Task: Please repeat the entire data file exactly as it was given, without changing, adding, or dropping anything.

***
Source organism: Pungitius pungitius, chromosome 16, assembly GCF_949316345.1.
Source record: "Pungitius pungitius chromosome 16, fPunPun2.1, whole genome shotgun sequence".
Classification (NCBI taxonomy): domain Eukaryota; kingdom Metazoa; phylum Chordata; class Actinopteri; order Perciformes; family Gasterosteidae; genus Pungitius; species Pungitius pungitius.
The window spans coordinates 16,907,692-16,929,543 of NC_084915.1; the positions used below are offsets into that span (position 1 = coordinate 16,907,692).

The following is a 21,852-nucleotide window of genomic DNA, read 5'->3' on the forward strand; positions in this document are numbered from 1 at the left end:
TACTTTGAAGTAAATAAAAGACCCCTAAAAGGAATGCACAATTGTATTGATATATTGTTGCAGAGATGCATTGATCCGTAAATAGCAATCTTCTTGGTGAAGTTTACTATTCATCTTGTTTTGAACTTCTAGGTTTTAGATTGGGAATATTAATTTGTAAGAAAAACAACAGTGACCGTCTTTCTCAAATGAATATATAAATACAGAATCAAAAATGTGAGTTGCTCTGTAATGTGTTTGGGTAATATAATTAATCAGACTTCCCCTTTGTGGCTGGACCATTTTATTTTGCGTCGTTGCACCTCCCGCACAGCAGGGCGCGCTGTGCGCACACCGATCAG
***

Source organism: Pungitius pungitius, chromosome 16, assembly GCF_949316345.1.
Source record: "Pungitius pungitius chromosome 16, fPunPun2.1, whole genome shotgun sequence".
Classification (NCBI taxonomy): domain Eukaryota; kingdom Metazoa; phylum Chordata; class Actinopteri; order Perciformes; family Gasterosteidae; genus Pungitius; species Pungitius pungitius.
The window spans coordinates 16,907,692-16,929,543 of NC_084915.1; the positions used below are offsets into that span (position 1 = coordinate 16,907,692).

The following is a 21,852-nucleotide window of genomic DNA, read 5'->3' on the forward strand; positions in this document are numbered from 1 at the left end:
TACTTTGAAGTAAATAAAAGACCCCTAAAAGGAATGCACAATTGTATTGATATATTGTTGCAGAGATGCATTGATCCGTAAATAGCAATCTTCTTGGTGAAGTTTACTATTCATCTTGTTTTGAACTTCTAGGTTTTAGATTGGGAATATTAATTTGTAAGAAAAACAACAGTGACCGTCTTTCTCAAATGAATATATAAATACAGAATCAAAAATGTGAGTTGCTCTGTAATGTGTTTGGGTAATATAATTAATCAGACTTCCCCTTTGTGGCTGGACCATTTTATTTTGCGTCGTTGCACCTCCCGCACAGCAGGGCGCGCTGTGCGCACACCGATCAG